The SARS-CoV-2 virus was first identified in Wuhan, China, in late December 2019, and it quickly spread to many countries. By March 2020, the virus had triggered a global pandemic (World Health Organization, 2020). In response to this crisis, governments have implemented unprecedented public health measures. The success of these policies will largely depend on the public's willingness to comply with new rules. A key factor in citizens’ willingness to comply is their understanding of the data that motivate government action. In this study, we examine how different ways of presenting these data visually can affect citizen's perceptions, attitudes and support for public policy.
The most common visual strategy to convey information about the spread of COVID-19 is to display a time-series graph of the cumulative number of cases (Figure 1). This type of graph has been used by media and governments all over the world. Indeed, the New York Times and the Financial Times have entire sections dedicated to updates on COVID-19 cases and deaths in both logarithmic and linear graphs (Financial Times, 2020; Katz et al., Reference Katz, Quealy and Sanger-Katz2020). The goal of this research note is to understand how these two alternative ways of displaying time-series data affect citizens’ perceptions and beliefs.
We measure the effect of data visualization on two important outcomes. The first is individuals’ views about the tough measures that have been adopted by authorities. Do Canadians support the confinement policies? The second outcome of interest is pessimism about the prospect of an end to the ongoing crisis. When do Canadians think that they will be allowed to go back to work? These two outcomes are substantively important because they capture the twin goals of public communication: conveying a sense of urgency to people who face a major crisis without making them too pessimistic.
Time-Series Graphs with Linear or Logarithmic Scales
Many visualization strategies can be used to track the evolution of a public health crisis. During the 2019–2020 pandemic, the most common approach is to plot a simple line to represent the cumulative number of COVID-19 cases over time. Such plots are easy to draw and interpret, but their simplicity can be deceptive. Indeed, data analysts must make several discretionary choices when they draw time-series plots. One important decision concerns the scale on which the variable of interest is displayed.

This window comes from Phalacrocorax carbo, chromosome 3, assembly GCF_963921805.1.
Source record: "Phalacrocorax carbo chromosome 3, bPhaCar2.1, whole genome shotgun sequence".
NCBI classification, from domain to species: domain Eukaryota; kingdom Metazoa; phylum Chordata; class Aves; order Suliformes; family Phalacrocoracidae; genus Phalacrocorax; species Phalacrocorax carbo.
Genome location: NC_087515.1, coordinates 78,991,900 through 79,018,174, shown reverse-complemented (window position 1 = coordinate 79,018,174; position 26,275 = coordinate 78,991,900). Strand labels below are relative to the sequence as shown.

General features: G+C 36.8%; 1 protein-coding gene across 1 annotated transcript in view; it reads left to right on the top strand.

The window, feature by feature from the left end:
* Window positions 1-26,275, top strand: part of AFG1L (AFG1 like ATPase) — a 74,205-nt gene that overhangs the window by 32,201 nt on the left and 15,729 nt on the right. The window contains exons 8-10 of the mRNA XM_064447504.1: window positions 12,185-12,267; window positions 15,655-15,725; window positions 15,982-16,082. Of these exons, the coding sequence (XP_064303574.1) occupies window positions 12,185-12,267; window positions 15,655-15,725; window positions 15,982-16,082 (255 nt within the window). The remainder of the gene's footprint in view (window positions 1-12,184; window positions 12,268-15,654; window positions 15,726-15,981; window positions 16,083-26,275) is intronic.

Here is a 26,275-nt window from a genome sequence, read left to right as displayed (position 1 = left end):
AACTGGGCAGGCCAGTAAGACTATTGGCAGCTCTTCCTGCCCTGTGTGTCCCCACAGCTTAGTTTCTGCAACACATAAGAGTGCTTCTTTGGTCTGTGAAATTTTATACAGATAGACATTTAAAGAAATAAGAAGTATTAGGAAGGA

The default choice for most time-series plots is to use a linear scale on the vertical axis. On that scale, the variable increases additively as it rises. In the left panel of Figure 1, we see that the visual distance between 0 and 2500 is exactly the same as the visual distance between 2500 and 5000. These linear graphs are generally considered the simplest and most elementary form of time-series data visualization.
An alternative way to plot time-series data is to use a logarithmic scale on the vertical axis. On that scale, the variable increases multiplicatively as it rises. In the right panel of Figure 1, we see that the visual distance between 10 and 100 is the same as the visual distance between 100 and 1000—that is, a 10-fold increase.Footnote 1 The slope of a log-scaled graph measures the relative change in the variable of interest.Footnote 2 This makes it a powerful tool to assess growth rates, which are particularly meaningful in the context of a global health crisis. For instance, the right panel of Figure 1 makes it easy to see that in mid-March 2020, it took just over one week for the number of confirmed COVID-19 cases to increase by a factor of 10. Another reason to use log-scale graphs is that they tend to pull extreme values toward the middle of the distribution. This can be useful when the magnitude of a variable changes dramatically. Finally, log-scale graphs are appropriate when the underlying process that we are modelling is exponential. For example, when the basic reproduction number (R0) of an infection is large, the number of cases can increase exponentially. On a log-scale, this exponential increase appears as a straight line, which only bends when the growth rate changes. These properties explain why this visualization strategy is popular in fields like epidemiology and public health economics.